6 Steps to Begin Planning for Next Year’s Taxes Now

These Tips Can Optimize Your Tax Planning Strategy

Everyone likes a surprise—except when it comes to their taxes. Taking a more thoughtful approach to planning next year’s taxes can help you get ahead and alleviate your tax burden. The further in advance you start planning for next year’s taxes, the more your financial future will thank you. Below are six tax planning tips to help you begin planning today.

Consider Hypotheticals

As Benjamin Franklin once wrote: “In the world, nothing is certain except death and taxes.” That said, even though taxes are sure to happen annually, they don’t always happen exactly the same way. Using a free online tax calculator tool can be helpful to give you a reference point for your current and future tax planning.

Make sure you don’t just speculate what’s most likely going to happen—it’s a valuable exercise to also run through a few hypothetical scenarios that can occur within reasonable income variables. How much do they affect your tax bottom line? What can you do today to help secure the most desirable outcome?

To Bunch or Not to Bunch?

A common tax planning strategy to consider is to bunch your deductions, which means combining them to pay more of one type of deductible in a given fiscal year in order to get the greatest tax benefit. Of course, this requires planning ahead.

There are certain rules and dependencies that are at play to regulate how and when you can bunch deductions. Here’s a good example of how it works. Say you’ve signed a contract with an orthodontist for your two youngest children’s braces. The orthodontist may offer you either a payment plan or a lump sum payment option. How do you know what to do?

If you can afford the upfront payment to align both those expenses into one year, you have a much better chance of reaching the threshold you need to in order to qualify for a deduction. Adults under 65 are only able to deduct medical expenses after they exceed 10%, so if you forgo the payment plan, you could be in a much better financial position come tax time.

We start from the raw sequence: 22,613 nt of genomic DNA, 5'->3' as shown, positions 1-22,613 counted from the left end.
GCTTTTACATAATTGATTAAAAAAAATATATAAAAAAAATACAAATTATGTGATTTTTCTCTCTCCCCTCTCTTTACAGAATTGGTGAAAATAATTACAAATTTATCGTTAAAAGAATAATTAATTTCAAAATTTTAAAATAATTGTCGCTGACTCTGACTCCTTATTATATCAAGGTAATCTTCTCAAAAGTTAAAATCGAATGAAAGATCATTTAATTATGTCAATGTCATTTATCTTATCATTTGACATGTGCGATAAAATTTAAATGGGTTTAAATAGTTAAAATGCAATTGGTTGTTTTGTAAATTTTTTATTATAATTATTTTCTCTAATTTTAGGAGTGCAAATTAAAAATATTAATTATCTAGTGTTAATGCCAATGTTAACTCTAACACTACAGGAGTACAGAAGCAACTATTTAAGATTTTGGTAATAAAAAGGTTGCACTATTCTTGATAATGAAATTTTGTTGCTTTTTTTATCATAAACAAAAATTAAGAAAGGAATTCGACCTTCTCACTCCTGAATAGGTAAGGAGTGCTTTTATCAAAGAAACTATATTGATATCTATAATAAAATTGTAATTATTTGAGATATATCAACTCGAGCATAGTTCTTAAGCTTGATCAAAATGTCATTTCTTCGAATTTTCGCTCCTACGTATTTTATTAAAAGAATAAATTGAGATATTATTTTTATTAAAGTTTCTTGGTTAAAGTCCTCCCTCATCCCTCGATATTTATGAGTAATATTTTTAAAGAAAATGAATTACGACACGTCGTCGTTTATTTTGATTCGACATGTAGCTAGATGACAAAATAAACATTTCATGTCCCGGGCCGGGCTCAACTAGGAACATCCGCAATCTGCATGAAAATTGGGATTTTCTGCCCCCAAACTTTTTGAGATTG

How Does Income Factor In?

It may be impossible to predict some deductible expenditures—which can include property taxes, income tax, charitable contributions, and medical expenses—but if you can, you may have other opportunities if you align them with your anticipated income.

Say for example you have to make some major, expensive improvements to your office space. If it’s later in the year, say December, it may be tempting to make big purchases now before the close of the year. However, if this year’s income was leaner than you’d like and you anticipate making much more next year, you may want to reconsider your impulse buy. You could get a much higher benefit from the deduction if you purchase what you need just a few weeks later in January, assuming your increased income qualifies your business for a higher tax bracket in the new year.

What About Claiming Dependents?

If you have children who live with you full-time, you can claim them on your taxes as dependents. Just by having kids, you can have a profound impact on your tax return—the IRS allows you to take a $4,000 exemption for each dependent child. You can also further claim certain qualified expenses for your kids, including childcare costs, tuition payments, medical costs, and more.

The rules are a bit harder to decipher if you help support an adult parent, have dependents that aren’t your children who live with and rely on you, and if you share custody of a child with someone else. How much you spend to support your dependents and how many days they live with you per year will have a direct impact on your tax benefits.

Assess the Impact of Your Assets

Are you thinking about selling a major asset? You may be able to save big on your taxes. Say for example you’ve decided it’s time to sell your home. The market is good, and the value has increased even in the 18 months you’ve lived there.

You may be concerned about finding a buyer, but you should also reach out to a tax professional. If you have ownership of your home for just six more months, right up until the two-year mark, you could be eligible to exclude all of that profit from your taxes.

There are other timeframes for other assets. Note that for stocks and capital assets, you would likely want to keep them for at least a year. After that anniversary, you’ll pay much lower capital gains tax rates whenever you decide to sell.

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